For ecologists, the resignation of Julien Bayou, Monday, September 26, from his post of national secretary of Europe Ecology-The Greens (EELV) will have repercussions up to the National Assembly. After his press release sent by e-mail to party members, the deputy for Paris, accused of psychological violence on an ex-companion, confirmed to his ecologist colleagues in the Hemicycle, who met Monday morning, that he was withdrawing also of the co-presidency of the group, which he shared with the elected representative of Isère Cyrielle Chatelain. For the twenty-three deputies, it is therefore a question of rethinking their organization after a mixed start to the legislature and one week before the start of the new parliamentary session.
After the resignation of Julien Bayou, Cyrielle Chatelain should take the lead of the environmental group alone before a new internal election scheduled for the end of the year or even the beginning of next year. The news, which was to be formalized Tuesday morning in a group meeting, “allows us to approach the start of the new school year more serenely”estimates the ecologist deputy of the Rhône Marie-Charlotte Garin. “There is no voidabounds the deputy of Yvelines Benjamin Lucas. Julien was an excellent co-president of the group, but there is a president who is there and who until then has led the group well politically and humanly. »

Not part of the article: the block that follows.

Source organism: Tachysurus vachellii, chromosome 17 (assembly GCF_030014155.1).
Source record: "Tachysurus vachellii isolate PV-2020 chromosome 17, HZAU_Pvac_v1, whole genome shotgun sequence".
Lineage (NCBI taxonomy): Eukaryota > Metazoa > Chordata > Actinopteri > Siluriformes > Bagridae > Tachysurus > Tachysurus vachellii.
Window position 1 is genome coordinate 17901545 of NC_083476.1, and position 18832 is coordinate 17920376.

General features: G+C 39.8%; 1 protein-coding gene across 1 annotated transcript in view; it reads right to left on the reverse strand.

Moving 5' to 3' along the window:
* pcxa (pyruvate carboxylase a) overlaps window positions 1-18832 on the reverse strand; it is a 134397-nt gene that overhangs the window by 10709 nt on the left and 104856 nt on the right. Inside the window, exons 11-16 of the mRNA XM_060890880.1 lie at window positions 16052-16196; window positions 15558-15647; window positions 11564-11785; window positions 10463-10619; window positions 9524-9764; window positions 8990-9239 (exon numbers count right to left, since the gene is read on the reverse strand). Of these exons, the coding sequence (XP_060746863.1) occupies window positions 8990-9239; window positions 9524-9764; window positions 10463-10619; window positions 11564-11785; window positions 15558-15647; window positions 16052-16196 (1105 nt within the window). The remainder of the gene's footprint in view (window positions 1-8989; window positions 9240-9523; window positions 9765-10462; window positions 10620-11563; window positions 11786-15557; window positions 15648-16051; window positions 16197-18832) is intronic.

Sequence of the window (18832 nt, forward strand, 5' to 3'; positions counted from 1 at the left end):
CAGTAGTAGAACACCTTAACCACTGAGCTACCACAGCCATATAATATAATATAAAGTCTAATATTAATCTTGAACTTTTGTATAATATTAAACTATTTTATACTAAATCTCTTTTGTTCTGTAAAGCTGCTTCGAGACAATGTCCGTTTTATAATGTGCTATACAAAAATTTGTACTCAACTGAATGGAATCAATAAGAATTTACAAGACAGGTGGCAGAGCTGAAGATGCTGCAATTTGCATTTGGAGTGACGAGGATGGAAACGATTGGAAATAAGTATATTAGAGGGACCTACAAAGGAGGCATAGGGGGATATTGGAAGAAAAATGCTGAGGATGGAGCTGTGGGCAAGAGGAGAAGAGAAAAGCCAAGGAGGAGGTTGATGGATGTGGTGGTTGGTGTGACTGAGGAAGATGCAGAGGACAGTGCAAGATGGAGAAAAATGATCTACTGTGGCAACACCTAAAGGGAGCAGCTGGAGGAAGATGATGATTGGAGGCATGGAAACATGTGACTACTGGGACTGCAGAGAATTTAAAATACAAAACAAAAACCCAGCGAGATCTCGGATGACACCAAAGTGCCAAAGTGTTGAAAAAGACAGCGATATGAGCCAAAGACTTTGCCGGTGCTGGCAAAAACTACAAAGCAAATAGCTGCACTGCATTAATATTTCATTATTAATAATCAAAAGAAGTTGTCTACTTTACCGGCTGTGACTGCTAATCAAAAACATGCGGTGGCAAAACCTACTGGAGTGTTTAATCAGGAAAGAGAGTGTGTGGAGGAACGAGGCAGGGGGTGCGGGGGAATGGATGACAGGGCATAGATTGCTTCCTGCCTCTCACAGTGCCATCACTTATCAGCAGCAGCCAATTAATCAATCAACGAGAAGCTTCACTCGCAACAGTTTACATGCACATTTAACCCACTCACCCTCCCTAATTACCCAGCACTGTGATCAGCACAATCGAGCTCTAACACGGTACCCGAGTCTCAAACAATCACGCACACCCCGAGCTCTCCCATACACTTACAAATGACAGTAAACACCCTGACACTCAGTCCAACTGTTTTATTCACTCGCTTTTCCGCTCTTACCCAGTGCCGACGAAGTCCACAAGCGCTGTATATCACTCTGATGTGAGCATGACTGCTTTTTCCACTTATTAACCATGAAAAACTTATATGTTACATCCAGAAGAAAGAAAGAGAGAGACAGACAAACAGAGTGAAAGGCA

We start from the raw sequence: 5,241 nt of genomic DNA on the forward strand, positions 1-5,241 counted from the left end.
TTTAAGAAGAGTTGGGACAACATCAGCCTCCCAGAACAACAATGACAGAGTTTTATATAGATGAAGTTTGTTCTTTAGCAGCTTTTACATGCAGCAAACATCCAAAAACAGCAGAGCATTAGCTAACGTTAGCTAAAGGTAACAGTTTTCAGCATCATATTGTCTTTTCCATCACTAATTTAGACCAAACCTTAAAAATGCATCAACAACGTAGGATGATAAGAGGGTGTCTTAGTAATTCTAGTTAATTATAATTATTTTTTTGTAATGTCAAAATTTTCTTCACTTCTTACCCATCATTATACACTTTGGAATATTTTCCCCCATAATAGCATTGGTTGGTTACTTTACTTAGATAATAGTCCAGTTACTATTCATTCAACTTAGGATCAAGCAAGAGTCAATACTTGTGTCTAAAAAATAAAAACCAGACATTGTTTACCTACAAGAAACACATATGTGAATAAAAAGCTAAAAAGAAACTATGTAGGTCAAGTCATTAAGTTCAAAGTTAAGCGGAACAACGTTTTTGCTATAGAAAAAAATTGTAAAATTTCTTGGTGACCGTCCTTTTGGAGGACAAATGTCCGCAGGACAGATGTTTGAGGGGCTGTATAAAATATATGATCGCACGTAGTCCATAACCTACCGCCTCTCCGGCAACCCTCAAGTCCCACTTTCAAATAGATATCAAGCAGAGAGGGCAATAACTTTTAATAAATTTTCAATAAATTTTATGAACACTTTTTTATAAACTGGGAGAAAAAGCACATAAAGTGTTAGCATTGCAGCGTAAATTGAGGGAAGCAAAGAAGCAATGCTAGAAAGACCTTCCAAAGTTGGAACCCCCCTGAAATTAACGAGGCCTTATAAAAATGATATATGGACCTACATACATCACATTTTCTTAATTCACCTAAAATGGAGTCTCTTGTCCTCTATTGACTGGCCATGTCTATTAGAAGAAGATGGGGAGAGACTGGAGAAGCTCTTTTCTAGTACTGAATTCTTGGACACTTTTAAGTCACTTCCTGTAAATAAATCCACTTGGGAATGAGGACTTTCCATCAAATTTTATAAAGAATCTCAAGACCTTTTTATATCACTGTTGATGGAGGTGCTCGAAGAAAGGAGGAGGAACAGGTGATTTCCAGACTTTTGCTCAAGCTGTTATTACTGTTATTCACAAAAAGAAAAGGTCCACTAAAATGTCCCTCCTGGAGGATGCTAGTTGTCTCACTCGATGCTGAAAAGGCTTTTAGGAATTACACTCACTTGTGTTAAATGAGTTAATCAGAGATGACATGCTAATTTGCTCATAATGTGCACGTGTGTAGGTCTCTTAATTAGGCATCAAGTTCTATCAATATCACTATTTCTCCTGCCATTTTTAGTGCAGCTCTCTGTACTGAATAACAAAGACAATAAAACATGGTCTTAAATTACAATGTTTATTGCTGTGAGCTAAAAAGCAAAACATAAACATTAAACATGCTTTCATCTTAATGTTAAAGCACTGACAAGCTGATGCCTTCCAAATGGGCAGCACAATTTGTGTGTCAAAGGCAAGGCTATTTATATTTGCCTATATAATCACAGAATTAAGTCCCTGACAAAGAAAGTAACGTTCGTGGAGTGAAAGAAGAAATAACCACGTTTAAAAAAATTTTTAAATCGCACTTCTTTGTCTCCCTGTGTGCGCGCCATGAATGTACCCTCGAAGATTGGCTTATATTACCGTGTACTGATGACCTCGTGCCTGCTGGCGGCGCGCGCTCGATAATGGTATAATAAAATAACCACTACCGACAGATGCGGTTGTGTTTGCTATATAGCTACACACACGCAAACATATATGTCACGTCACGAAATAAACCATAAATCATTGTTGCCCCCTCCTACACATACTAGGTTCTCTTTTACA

Hard to find their place
This summer, however, the first steps of the ecologists were in the noisy wake of the New Popular Ecologist and Social Union (Nupes), at the risk of erasure. Alongside La France insoumise and its 75 deputies, or the Socialist Party and its experience at the Palais-Bourbon, the environmental deputies have so far had difficulty finding their place. The horizontal and participatory culture, sometimes to the extreme, of the environmental movements from which the elected representatives come, the absence of a secretary general for the group or the chaotic recruitment, and still in progress, of parliamentary collaborators have not allowed to elected Greens to exist in the Hemicycle. A paradox when the latter have a parliamentary culture developed by environmental groups in the Senate and the European Parliament.
Sometimes their vote could even confuse their own camp, as when four Green MPs voted in July on the amending finance bill, in favor of an amendment carried by Les Républicains to support up to 230 million euros oil-fired fireplaces, an energy considered to be highly polluting. Green MP Sophie Taillé-Polian summarizes the issue as follows: “The question that opens before us is how to both print our political identity with all its singularity while being consistent with Nupes. »
You have 37.92% of this article left to read. The following is for subscribers only.